Here’s your Saturday Sunshine! Great idea from Albuquerque. Instead of giving citations as punishment to homeless people for panhandling, they passed a new initiative that allows them to earn money for jobs in the city.
As I get older, I am more able to appreciate people’s strengths and be more forgiving of their weaknesses (as perceived by me, obviously). The black and white perspective of my youth has shades of gray and the judgement that comes with being newer to the world has faded. Life is full of nuances and a feast of all different people. Not everybody can be every thing.
My dad isn’t super plugged into my life, but anytime I need help he is there. He is patient, helpful and scary smart. I choose to appreciate those things about him now instead of harping on the things he lacks. He is there when I need help and can figure out ANYTHING.
When my mom died, I unrealistically wanted my sister to take her place. But she couldn’t because she’s not my mom. Instead I grew to appreciate her thoughtfulness, generosity and pragmatism. She is there in a bunch of other ways when it counts.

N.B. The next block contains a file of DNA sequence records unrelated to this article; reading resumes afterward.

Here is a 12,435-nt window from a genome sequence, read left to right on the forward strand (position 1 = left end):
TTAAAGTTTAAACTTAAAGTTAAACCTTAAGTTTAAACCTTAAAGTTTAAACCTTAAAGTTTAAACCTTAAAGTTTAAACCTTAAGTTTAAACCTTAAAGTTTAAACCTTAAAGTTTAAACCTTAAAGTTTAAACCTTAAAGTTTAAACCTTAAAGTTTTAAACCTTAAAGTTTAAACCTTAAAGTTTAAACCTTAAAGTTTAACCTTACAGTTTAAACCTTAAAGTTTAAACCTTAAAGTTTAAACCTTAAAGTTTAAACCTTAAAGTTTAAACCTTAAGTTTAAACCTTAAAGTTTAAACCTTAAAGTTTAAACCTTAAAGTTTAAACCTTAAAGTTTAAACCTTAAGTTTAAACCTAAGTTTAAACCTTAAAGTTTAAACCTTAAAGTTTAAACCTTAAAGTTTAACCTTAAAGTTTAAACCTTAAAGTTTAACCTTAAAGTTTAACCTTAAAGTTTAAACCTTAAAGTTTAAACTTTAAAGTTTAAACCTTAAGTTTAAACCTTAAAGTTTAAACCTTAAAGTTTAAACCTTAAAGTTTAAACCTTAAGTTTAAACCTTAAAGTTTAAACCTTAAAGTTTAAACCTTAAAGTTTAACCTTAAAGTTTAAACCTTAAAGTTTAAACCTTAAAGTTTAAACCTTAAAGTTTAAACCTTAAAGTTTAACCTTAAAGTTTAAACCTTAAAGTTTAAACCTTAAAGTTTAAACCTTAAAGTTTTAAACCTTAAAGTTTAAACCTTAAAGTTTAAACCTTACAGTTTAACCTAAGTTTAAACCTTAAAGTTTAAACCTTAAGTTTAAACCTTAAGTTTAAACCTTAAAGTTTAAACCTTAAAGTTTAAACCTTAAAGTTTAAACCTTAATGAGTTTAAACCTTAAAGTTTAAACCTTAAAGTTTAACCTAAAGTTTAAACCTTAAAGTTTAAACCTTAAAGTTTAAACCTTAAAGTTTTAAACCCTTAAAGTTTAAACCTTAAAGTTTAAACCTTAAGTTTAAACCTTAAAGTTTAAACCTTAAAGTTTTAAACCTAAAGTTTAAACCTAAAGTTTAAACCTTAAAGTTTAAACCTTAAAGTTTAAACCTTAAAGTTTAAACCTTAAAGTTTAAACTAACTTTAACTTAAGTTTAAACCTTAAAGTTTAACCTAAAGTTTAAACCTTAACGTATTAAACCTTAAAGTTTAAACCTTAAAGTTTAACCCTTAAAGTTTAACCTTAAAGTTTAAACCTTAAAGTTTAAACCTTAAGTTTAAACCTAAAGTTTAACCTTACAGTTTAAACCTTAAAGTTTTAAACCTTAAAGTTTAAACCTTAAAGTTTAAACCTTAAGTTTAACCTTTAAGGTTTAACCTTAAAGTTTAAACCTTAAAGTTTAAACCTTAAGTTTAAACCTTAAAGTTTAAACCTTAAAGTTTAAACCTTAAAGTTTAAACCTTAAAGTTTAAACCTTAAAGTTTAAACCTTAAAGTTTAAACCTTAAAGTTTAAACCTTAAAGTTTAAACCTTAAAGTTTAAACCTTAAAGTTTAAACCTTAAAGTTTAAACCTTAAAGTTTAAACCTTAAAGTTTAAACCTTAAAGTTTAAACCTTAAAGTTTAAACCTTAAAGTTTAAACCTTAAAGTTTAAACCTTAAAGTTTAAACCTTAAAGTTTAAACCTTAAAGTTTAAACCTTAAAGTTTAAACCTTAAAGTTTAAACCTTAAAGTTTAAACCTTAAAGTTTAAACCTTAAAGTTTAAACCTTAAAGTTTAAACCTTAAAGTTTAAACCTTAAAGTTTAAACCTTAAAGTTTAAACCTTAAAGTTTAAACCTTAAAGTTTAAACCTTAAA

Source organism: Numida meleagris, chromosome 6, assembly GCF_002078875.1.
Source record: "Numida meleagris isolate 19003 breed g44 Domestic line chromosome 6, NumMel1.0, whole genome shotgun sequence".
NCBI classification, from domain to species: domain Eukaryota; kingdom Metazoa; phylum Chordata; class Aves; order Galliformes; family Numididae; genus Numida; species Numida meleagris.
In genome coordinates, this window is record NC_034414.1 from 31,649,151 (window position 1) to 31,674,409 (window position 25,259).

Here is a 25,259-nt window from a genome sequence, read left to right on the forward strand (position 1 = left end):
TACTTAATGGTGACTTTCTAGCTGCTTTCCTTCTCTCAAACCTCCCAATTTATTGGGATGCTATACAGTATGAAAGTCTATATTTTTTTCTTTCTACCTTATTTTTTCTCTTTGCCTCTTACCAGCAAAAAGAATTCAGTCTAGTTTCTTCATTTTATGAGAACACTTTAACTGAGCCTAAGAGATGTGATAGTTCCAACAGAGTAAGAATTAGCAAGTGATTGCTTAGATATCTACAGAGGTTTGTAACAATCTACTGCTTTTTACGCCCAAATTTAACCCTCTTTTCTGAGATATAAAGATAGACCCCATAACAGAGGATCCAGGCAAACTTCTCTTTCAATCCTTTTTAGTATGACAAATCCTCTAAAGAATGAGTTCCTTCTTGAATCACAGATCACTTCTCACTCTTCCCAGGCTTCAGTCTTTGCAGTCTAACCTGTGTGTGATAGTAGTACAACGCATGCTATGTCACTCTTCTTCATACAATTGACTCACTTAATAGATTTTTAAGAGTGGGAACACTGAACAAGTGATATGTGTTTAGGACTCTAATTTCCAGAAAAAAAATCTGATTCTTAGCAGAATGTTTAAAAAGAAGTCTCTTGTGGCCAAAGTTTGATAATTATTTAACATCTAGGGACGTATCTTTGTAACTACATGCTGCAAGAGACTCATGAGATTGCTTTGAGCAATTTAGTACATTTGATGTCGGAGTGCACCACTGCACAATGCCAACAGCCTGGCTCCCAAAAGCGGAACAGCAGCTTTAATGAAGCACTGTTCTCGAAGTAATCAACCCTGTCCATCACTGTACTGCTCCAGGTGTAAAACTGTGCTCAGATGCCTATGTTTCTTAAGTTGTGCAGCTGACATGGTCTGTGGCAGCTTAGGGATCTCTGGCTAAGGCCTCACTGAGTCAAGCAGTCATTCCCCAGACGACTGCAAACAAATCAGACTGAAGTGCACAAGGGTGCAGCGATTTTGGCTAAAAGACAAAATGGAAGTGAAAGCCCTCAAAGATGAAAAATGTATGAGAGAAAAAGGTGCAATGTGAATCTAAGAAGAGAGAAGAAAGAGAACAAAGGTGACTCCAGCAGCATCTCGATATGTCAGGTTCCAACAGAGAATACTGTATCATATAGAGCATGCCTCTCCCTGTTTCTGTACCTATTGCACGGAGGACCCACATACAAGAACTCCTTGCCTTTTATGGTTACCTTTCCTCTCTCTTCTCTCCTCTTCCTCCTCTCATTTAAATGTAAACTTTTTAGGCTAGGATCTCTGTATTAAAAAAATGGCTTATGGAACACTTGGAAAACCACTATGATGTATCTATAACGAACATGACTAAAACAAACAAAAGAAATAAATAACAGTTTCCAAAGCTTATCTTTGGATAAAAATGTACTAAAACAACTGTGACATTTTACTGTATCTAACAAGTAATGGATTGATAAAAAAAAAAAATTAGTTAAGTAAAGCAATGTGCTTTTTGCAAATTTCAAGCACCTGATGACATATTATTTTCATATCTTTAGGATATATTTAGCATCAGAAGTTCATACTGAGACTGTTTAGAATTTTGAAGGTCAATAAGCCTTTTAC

We have a friend of the family who is a terrible communicator and can be very difficult to deal with. But he is also generous, assisted us in caring for my mom when she was ill and is always willing to jump in and help.
Expecting people to be exactly what you want them to be seems immature to me now. I think lovingly accepting peoples’ limitations helps us accept our own, too. What do you think?
Here’s your Saturday Sunshine!
This made me happy. Thought it might make you happy, too. An encouraging prophecy of love.
I didn’t notice until I got older. All the blanks I could now fill in. About a quiet hero, my grandaddy.
Grandaddy didn’t give opinions unless he was asked. And if you were smart enough to ask, you could count on walking away with some new insight or life lesson.
He didn’t brag about his achievements though there were many. Instead, he set an example that you longed to follow.
He never complained, but worked very hard. He was strong and did what had to be done.
He offered generous help and support when you needed it, but would never mention to you how many times he had come to your rescue.
He had a sense of humor and a devilish grin. Always a new joke to tell.
I remember sitting in Grandaddy’s big Lincoln Town car which was the perfect car for him. Classy, handsome, dependable, smooth, unforgettable.